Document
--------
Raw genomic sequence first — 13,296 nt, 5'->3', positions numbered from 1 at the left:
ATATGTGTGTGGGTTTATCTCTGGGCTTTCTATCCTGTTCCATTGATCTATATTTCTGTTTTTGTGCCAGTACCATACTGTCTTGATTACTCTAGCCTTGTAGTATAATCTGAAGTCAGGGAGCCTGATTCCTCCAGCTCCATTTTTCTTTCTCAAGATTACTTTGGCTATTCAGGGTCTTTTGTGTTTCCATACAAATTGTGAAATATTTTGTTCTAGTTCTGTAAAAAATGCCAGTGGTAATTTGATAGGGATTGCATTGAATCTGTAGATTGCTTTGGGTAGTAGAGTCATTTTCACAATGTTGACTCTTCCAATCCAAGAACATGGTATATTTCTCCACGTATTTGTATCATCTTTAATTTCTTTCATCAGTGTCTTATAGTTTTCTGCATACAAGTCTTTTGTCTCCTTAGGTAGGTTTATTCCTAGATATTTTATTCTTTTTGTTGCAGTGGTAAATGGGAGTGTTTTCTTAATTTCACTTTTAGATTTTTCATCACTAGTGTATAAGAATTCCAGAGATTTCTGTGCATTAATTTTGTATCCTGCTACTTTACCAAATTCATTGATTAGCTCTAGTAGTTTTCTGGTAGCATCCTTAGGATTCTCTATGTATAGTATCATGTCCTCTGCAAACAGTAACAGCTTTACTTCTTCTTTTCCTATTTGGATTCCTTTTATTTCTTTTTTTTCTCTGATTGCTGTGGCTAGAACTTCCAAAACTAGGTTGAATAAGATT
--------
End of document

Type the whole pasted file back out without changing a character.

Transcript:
Raw genomic sequence first — 13,296 nt, 5'->3', positions numbered from 1 at the left:
ATATGTGTGTGGGTTTATCTCTGGGCTTTCTATCCTGTTCCATTGATCTATATTTCTGTTTTTGTGCCAGTACCATACTGTCTTGATTACTCTAGCCTTGTAGTATAATCTGAAGTCAGGGAGCCTGATTCCTCCAGCTCCATTTTTCTTTCTCAAGATTACTTTGGCTATTCAGGGTCTTTTGTGTTTCCATACAAATTGTGAAATATTTTGTTCTAGTTCTGTAAAAAATGCCAGTGGTAATTTGATAGGGATTGCATTGAATCTGTAGATTGCTTTGGGTAGTAGAGTCATTTTCACAATGTTGACTCTTCCAATCCAAGAACATGGTATATTTCTCCACGTATTTGTATCATCTTTAATTTCTTTCATCAGTGTCTTATAGTTTTCTGCATACAAGTCTTTTGTCTCCTTAGGTAGGTTTATTCCTAGATATTTTATTCTTTTTGTTGCAGTGGTAAATGGGAGTGTTTTCTTAATTTCACTTTTAGATTTTTCATCACTAGTGTATAAGAATTCCAGAGATTTCTGTGCATTAATTTTGTATCCTGCTACTTTACCAAATTCATTGATTAGCTCTAGTAGTTTTCTGGTAGCATCCTTAGGATTCTCTATGTATAGTATCATGTCCTCTGCAAACAGTAACAGCTTTACTTCTTCTTTTCCTATTTGGATTCCTTTTATTTCTTTTTTTTCTCTGATTGCTGTGGCTAGAACTTCCAAAACTAGGTTGAATAAGATT